The money behind the Super Bowl's most memorable commercials

Steelers defensive tackle Mean Joe Greene trades a filthy game jersey for a Coke in this iconic 1980 Super Bowl commercial. Courtesy Coca-Cola

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Your ad dollars, hard at work

IN 1985, 115.9 MILLION viewers watched Super Bowl XIX, and the game had its first million-dollar minute in advertising. In 1995, a 30-second ad cost $1.15 million. By 2015, 161.3 million were tuning in, and the average price tag for a 30-second spot had cracked $4.5 million. Nobody thought to track the really cool stats until recently. But a look at the past 20 years shows some serious late-game surge.

Total dollars spent in advertising, in millions*

Disrupting Super Bowl advertising since 1995

AS LONG AS there are Super Bowls -- and there will always be Super Bowls -- there will be spots for beer, chips and trucks. But the story of the past 20 years has been the rise of ads for stuff inconceivable in Super Bowl I. Seriously, you try explaining GoDaddy.com to Vince Lombardi.

Number of dollars spent on Super Bowl commercials, in millions*

It's good to be the king

WHETHER THROUGH TIRELESS Clydesdales, talking frogs or hard-partying dogs in need of intervention, Bud and Bud Light have turned the anthropomorphization of beer consumption into high art.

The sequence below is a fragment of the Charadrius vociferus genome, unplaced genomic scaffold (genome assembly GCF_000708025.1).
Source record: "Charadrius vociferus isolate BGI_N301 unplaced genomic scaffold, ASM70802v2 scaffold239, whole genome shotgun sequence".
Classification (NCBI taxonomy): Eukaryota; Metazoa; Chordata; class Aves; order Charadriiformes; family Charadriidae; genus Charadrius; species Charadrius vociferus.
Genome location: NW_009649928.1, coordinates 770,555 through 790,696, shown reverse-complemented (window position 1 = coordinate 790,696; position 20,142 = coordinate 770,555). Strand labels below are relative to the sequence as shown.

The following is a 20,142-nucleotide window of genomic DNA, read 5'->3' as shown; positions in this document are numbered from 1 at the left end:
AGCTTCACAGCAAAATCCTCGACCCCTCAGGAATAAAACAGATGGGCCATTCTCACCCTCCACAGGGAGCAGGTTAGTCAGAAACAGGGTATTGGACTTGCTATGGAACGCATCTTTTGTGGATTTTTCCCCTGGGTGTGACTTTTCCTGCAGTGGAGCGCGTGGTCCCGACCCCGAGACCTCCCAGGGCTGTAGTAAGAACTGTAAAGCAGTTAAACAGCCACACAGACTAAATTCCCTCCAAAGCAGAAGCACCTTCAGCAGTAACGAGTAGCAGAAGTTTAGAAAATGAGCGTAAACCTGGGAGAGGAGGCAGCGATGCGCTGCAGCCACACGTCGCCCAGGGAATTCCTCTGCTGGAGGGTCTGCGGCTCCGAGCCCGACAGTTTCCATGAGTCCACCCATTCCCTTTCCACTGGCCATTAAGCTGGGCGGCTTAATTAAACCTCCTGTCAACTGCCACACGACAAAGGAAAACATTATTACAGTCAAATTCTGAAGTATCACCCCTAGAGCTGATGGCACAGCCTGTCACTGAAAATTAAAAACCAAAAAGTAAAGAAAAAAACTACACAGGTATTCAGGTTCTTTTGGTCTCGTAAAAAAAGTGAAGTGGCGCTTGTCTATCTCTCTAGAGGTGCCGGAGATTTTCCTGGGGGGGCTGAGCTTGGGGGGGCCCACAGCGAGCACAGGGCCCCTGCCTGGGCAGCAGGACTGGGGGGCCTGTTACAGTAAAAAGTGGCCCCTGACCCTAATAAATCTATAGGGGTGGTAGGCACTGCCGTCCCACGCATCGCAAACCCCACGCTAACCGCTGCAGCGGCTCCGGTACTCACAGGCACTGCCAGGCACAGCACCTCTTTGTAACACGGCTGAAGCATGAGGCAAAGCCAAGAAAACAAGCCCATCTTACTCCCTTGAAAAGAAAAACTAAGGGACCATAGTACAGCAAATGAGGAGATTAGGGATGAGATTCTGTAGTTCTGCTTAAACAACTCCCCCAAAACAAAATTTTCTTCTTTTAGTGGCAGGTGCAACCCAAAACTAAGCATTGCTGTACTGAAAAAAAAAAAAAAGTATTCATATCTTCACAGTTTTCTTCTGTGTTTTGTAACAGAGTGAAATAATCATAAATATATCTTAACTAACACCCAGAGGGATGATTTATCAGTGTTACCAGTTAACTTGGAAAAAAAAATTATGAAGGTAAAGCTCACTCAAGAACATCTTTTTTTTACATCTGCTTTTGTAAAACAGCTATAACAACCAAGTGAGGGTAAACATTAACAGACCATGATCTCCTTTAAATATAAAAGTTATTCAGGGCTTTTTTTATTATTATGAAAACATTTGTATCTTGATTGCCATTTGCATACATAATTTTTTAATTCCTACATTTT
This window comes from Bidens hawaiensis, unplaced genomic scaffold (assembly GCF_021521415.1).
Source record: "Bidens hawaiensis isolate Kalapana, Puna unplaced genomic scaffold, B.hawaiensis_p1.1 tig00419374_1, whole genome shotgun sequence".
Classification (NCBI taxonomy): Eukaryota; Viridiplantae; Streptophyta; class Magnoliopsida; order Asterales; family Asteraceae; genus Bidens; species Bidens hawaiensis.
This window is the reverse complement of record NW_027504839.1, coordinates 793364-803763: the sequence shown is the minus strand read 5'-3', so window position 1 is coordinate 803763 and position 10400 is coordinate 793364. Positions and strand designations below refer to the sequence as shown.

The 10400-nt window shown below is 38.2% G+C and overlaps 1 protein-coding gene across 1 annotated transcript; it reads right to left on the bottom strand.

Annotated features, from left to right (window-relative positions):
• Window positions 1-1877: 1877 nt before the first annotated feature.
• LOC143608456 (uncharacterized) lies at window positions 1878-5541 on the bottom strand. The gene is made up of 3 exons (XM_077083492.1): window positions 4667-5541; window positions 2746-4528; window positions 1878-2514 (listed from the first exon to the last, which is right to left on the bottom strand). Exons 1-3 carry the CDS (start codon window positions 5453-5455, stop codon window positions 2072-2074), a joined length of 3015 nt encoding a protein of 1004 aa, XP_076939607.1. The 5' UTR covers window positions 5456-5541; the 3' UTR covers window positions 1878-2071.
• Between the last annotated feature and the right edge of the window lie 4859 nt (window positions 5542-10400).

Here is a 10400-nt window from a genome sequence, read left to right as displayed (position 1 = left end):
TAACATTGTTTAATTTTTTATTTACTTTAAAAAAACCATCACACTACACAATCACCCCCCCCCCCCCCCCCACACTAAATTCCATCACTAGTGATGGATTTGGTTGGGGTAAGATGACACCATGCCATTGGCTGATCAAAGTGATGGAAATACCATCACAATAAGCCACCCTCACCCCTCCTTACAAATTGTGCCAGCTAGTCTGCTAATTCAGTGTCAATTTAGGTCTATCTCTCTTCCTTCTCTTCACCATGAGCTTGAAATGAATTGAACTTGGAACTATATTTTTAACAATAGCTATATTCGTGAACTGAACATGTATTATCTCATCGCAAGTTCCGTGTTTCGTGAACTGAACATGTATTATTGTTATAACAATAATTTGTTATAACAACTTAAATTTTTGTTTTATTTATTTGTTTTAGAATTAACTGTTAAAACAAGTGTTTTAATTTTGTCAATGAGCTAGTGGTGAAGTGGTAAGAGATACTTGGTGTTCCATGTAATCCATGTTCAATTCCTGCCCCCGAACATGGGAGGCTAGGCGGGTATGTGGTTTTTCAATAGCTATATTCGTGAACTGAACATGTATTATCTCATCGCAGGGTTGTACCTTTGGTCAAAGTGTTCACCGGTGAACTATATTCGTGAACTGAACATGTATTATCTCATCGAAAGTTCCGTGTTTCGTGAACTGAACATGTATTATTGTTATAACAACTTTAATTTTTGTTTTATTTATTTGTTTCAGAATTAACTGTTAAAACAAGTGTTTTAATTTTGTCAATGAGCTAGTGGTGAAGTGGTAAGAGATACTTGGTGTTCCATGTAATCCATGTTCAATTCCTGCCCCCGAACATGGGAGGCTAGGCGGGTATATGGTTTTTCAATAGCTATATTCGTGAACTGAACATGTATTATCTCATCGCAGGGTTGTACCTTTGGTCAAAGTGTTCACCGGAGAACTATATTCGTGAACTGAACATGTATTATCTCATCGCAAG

I'd like to teach the world to ... watch ads

1972 Coca-Cola airs "I'd Like to Buy the World a Coke." The song from the New Seekers is rewritten as "I'd Like to Teach the World to Sing" and becomes a No. 1 hit in the U.K.

1974 Master Lock puts its padlock to the test by having a marksman fire a rifle at it. Versions of the ad will air for 20 years; yearly sales rise from $35M in '73 to $200M in '94.

1980 Steelers defensive tackle Mean Joe Greene trades a filthy game jersey for a Coke and makes history. But the iconic ad actually first aired in the 1979 MLB playoffs.

1984 Apple's dystopian "1984" ad sends a sledgehammer through the PC market. The spot almost didn't air: Apple's board of directors tried to sell off the Super Bowl ad time.

1989 Bud Bowl I, the "Battle of the Century," debuts with Bob Costas in the booth. Bud wins on a last-second FG. The cans storm the field. It was a simpler time.

1993 McDonald's showcases the greatest shooting contest ever: Jordan vs. Bird. Winner gets a Big Mac and fries.

1995 "Bud ... weis ... errrr." Three dyspeptic frogs capture America's heart and persuade us to drink beer through hypnotic guttural sounds. The ad costs an estimated $2.3M.

2000 Pets.com joins the online ad rush as its mascot sings "If You Leave Me Now," then folds less than 10 months later, and the tech bubble bursts. Blame the sock puppet.

2010 A bare-chested Isaiah Mustafa locks eyes with the camera, and America becomes transfixed by Old Spice's "The Man Your Man Could Smell Like." He's on a horse.

2011 Volkswagen scores with a boy in a Darth Vader helmet who tries to use the Force on the family Passat. The ad is viewed more than 10 million times online prior to kickoff.

*1995 dollar figures adjusted for inflation